Bill C-38 really does not deal with the big picture. We cannot deal with just the user and forget about the supplier of the marijuana. We know that in recent times the Americans have criticized Canada for being a little too liberal regarding the use of marijuana, especially in comparison with their zero tolerance drug policy across the line.

The fact of the matter is it does affect the trade movement, the movement of goods and services, as well as the movement of people between our two countries. The Americans certainly do not perceive us in a positive way knowing that the drugs laws in Canada are very liberal and easy. I think we need to assess the impact it has on the country as a whole.

The legislation creates a series of fines, as I indicated. The fines are for possession of thirty grams or less of cannabis or one gram of cannabis resin. However the fines for each offence are not being uniformly applied. Adult fines are higher than those for use, which does not make any sense. As well, if the fines are not high, there is hardly a deterrent.

A concern also exists for reducing fines applicable to youth, especially as the federal government is actively trying to educate young people not to smoke cigarettes or marijuana. That is the irony here. Even with the use of cigarettes and tobacco today, retailers have to hide their supply behind a curtain so kids who go into the store cannot see them. If a retailer sells cigarettes to a minor, the fines are monstrous. With alcohol we have the same kind of controls that have been mentioned.

In terms of the system of fines being the same as a parking ticket, what happens if people do not pay their parking tickets? Obviously the tickets pile up. How the system collects will be a huge challenge, not only locally but across provincial boundaries.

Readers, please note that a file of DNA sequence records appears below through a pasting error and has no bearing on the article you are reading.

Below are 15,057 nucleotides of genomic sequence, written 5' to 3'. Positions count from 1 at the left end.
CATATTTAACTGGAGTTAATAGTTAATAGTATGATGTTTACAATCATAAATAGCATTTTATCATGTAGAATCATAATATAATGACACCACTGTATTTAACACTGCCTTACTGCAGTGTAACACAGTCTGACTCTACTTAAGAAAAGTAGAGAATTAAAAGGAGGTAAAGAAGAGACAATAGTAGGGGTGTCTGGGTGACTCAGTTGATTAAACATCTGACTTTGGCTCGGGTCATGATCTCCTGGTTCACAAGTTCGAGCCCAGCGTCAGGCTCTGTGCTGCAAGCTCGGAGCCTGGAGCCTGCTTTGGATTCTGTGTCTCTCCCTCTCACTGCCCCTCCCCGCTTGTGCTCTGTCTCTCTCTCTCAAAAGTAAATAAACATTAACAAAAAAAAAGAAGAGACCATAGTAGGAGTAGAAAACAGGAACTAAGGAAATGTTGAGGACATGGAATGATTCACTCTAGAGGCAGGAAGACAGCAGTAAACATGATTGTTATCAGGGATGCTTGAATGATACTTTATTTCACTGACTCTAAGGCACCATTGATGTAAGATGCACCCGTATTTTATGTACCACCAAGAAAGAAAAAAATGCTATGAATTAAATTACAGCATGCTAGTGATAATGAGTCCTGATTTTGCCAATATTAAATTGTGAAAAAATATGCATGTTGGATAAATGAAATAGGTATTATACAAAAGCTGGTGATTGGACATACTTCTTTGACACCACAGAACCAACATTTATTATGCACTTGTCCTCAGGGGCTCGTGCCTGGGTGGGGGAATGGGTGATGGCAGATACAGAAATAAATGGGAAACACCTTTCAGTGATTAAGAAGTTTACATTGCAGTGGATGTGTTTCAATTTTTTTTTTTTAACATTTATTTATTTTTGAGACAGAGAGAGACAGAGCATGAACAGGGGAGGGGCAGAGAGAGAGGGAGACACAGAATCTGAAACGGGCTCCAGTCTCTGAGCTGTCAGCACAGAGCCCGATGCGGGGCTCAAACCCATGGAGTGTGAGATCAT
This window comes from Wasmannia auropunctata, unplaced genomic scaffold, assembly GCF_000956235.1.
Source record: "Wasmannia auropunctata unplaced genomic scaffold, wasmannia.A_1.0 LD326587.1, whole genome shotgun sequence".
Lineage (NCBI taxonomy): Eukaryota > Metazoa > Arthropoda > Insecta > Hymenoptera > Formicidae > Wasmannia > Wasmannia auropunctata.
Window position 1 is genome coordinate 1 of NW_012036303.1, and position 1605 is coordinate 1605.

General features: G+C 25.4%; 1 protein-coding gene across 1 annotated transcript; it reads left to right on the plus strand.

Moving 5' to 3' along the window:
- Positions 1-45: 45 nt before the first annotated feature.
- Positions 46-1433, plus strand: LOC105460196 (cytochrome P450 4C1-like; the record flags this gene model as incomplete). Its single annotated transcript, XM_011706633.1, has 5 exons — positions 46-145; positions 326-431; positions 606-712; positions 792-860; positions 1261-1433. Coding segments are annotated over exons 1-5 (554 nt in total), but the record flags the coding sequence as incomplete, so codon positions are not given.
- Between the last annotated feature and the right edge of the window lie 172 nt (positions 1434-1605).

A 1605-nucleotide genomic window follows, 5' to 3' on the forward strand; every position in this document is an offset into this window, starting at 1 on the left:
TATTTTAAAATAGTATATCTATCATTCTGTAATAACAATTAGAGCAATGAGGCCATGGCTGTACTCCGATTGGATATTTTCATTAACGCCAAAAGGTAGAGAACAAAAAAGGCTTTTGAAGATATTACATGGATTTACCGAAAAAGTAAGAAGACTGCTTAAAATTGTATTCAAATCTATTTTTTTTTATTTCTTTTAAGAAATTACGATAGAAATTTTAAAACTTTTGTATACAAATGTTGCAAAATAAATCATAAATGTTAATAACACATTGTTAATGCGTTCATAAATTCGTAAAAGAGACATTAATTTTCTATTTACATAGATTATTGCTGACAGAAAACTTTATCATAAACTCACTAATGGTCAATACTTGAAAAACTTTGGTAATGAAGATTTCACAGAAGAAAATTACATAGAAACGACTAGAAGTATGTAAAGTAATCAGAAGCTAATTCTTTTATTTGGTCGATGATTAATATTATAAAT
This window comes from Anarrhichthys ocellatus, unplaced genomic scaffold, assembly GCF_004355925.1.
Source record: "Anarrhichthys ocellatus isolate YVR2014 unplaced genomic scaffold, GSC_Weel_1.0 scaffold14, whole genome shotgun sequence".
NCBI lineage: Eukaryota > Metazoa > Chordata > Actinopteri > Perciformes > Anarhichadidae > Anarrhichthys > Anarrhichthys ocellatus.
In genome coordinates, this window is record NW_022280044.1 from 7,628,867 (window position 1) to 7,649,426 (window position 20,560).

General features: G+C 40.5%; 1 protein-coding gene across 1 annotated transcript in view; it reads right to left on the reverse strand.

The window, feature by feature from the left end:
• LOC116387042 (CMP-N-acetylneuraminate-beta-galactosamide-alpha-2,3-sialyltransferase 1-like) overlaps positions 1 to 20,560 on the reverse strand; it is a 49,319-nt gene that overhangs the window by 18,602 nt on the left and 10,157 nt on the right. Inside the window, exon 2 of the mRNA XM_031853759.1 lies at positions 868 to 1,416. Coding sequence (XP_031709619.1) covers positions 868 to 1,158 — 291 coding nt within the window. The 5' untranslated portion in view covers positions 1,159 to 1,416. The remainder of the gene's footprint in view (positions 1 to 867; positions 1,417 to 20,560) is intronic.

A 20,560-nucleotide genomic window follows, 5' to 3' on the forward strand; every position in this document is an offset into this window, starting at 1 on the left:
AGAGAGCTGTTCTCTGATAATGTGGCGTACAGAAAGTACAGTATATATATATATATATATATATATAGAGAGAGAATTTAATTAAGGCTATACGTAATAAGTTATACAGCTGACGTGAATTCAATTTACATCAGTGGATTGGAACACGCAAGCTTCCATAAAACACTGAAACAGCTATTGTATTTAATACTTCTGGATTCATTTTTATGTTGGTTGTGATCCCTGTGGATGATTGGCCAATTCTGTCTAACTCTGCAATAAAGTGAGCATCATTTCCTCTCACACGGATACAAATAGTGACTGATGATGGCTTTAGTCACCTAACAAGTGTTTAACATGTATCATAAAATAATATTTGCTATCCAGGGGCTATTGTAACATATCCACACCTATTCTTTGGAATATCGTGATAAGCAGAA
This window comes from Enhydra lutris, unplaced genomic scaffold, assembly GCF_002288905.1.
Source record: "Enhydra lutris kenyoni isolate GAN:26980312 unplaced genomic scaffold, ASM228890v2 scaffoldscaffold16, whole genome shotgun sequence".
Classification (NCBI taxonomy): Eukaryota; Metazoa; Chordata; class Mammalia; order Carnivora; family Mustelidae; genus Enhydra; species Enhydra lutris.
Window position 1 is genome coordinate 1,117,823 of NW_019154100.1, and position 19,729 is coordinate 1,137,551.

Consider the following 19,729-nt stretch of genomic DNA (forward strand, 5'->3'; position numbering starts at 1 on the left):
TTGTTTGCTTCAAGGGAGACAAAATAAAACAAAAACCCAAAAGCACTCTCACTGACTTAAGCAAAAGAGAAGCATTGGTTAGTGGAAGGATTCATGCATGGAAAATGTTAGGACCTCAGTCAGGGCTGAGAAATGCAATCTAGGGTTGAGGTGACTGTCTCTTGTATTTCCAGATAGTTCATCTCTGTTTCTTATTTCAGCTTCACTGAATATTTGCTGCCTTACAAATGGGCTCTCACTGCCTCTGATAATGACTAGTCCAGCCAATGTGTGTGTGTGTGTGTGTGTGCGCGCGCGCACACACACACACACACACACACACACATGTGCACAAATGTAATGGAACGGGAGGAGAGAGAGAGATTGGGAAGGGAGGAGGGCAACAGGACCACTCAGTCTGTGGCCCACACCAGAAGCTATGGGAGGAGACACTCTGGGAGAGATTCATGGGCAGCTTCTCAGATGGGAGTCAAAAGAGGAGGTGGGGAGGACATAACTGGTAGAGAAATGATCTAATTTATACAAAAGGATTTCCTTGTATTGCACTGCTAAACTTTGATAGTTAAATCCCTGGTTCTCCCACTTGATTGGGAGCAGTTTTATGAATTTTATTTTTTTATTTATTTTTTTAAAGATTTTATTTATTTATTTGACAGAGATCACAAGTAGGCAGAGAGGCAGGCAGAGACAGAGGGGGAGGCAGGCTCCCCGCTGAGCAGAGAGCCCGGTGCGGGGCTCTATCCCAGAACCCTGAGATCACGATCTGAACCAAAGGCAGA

It is easy to say we will write tickets and hopefully they will be paid. What if they cannot pay it? What if a youth is caught and cannot afford to pay the ticket? Is that ticket just thrown in the garbage?

There are no provisions for repeat offenders and no increasing fine scale. Each time offenders are fined they simply pay the set amount. If the fine is not paid, then it is turned over to a collection agency. That is a joke. This is hardly an awe inspiring deterrent. Imagine breaching the Criminal Code, receiving a fine and then the fine has to be sent over to a collection agency.

Some U.S. states that have decriminalized simple possession seize an offender's driving licence for failure to pay fines. That makes a lot more sense. As well, some states have increased penalties for repeat offenders.

The aggravated provisions are a maximum penalty of $1,000 or six months imprisonment. However, there are only three aggravated provisions: possession while operating a vehicle, not driving while drug impaired but simply having marijuana in a car; possession while committing an indictable offence; and possession in or near a school. More aggravated provisions could have been added such as possession in or near a sports or community centre.

The MADD organization has serious concerns about Bill C-38, as well as the police organizations in the country. There is a lot more than just saying a person has smoked, he has been caught but we will not make him a criminal. Canada expects more from the House of Commons. We need to put more time into the bill, rather than rushing it through the House at this time.

Contraventions ActGovernment Orders

5:15 p.m.


Libby Davies NDP Vancouver East, BC

Madam Speaker, I am pleased to rise in the House today to speak in the debate about Bill C-38. It has been a long time in coming. We have had this sort of strange situation where on the one hand it appeared that there was a lot of emphasis to get this bill moving, yet we are only today now debating it and sending it off to committee.

I would concur with the comments of the member from the Conservative Party who questioned what the government's real intention was with the bill and whether it would ever see the light of day in terms of something being acted upon, given the time frame in which we are operating. It is sort of politics in the twilight zone.